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According to SCC, it isn't backpressure that kills the low end on a N/A car, it's low exhaust gas velocity. If you use piping that is too big for a given size engine, the velocity of the exhaust gas is lower reducing effective scavaging. The ideal setup would be to have a very high flowing muffer (straight through design) which has minimal backpressure while using the correct size piping for maximum exhaust gas velocity. According to two separate sources (SSC and Modern Engine Tuning by A. Graham Bell) the optimal diameter piping for an N/A 2.5 liter engine is 2.25".
whatever it's worth
-Shawn


[This message has been edited by S.Damery (edited April 27, 2001).]
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Old 04-27-2001, 07:05 AM   #8
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Kinda like wiring (guage and resistance) ...well, sortof...
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Old 04-27-2001, 09:30 AM   #9
gavin
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Yes, Shawn is correct. In theory, zero backpressure is optimal since there is absolutely no resistance on the exhaust leaving the cylinder, but in practice, you lose all your low-end power.

What maintains low-end torque, on a small engine is maintaining exhaust speed. There is a period in the piston stroke in which the intake and exhaust valves are both open. As the exhaust exits, it creates a low pressure vacuum around the valve, which helps draw more air/fuel into the cylinder for the next detonation. Too large an exhaust eliminates this vacuum, because the exhaust isn't moving fast enough, and your low-end power goes to hell.

[This message has been edited by gavin (edited April 27, 2001).]
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Old 04-27-2001, 09:40 AM   #10
remarcable
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I know of somebody running a straight-pipe (no muffler) on a '95 Impreza L.

He sez it gives him 15hpz!

I just had to laugh when I heard that.
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Old 04-27-2001, 10:14 AM   #11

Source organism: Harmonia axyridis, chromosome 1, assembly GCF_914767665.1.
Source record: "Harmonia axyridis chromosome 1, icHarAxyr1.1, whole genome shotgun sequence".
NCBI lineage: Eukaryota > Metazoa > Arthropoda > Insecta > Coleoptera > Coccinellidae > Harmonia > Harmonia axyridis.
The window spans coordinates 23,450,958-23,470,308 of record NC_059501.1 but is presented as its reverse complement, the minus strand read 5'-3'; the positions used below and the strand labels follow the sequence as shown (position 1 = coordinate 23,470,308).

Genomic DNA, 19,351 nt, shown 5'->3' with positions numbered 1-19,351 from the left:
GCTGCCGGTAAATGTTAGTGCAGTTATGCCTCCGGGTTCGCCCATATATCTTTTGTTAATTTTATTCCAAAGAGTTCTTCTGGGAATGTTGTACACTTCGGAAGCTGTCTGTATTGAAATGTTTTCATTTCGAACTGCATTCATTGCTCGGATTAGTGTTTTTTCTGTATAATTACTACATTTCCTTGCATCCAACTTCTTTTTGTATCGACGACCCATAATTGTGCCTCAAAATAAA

J Colman
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I wouldn't go above 2.5 inches on N/A
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Old 04-27-2001, 11:40 AM   #12
inpreza kid
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i have a 2.5" exaust system on my car. i haven't noticed any low end loss so far but if i was staying N/A i would have gone with 2.25"
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Old 04-27-2001, 11:56 PM   #13
Kevin Thomas
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Question

Shawn or anyone else, I am hoping you can answer this question.

What is the formula for finding out what exhaust diameter is needed for how many liters your car have? If there is no formula, then what is the maximum exhaust diameter for a Subaru Justy and SVX? I believe they are 1.3 and 3.3ltrs respectively. I'm at work and can't surf the web real quick. Gotta go!
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Old 04-28-2001, 07:28 AM   #14
S.Damery
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Kevin,
I don't know the formula but I assume that there is one, probably based on the cross-sectional area of the pipe diameter vs. displacement etc. I can relay the guidelines for suggested exhaust piping diameter for a N/A engine from SCC though.

1500-2000cc-2.0"
2100-2500cc-2.25"
2600-3000cc-2.50"

One could argue that based on this info that we are on the upper end of the range for 2.25". This is interesting because I think that I used 2.25" on my 1.6 Civic Si which was thought at the time to be optimal. Oh well, live and learn. Trey says the the stock exhaust system (I think is 1-7/8") was generically designed by Subaru with the 2.2 engine in mind. They also mention that 2.5" would be the minimum for smaller turbo engines and 3.0" for 2000cc+ turbo engines. I left my "Modern Engine Tuning" book at work, I can give you those numbers next week sometime if you'd like. Hope this helps.
-Shawn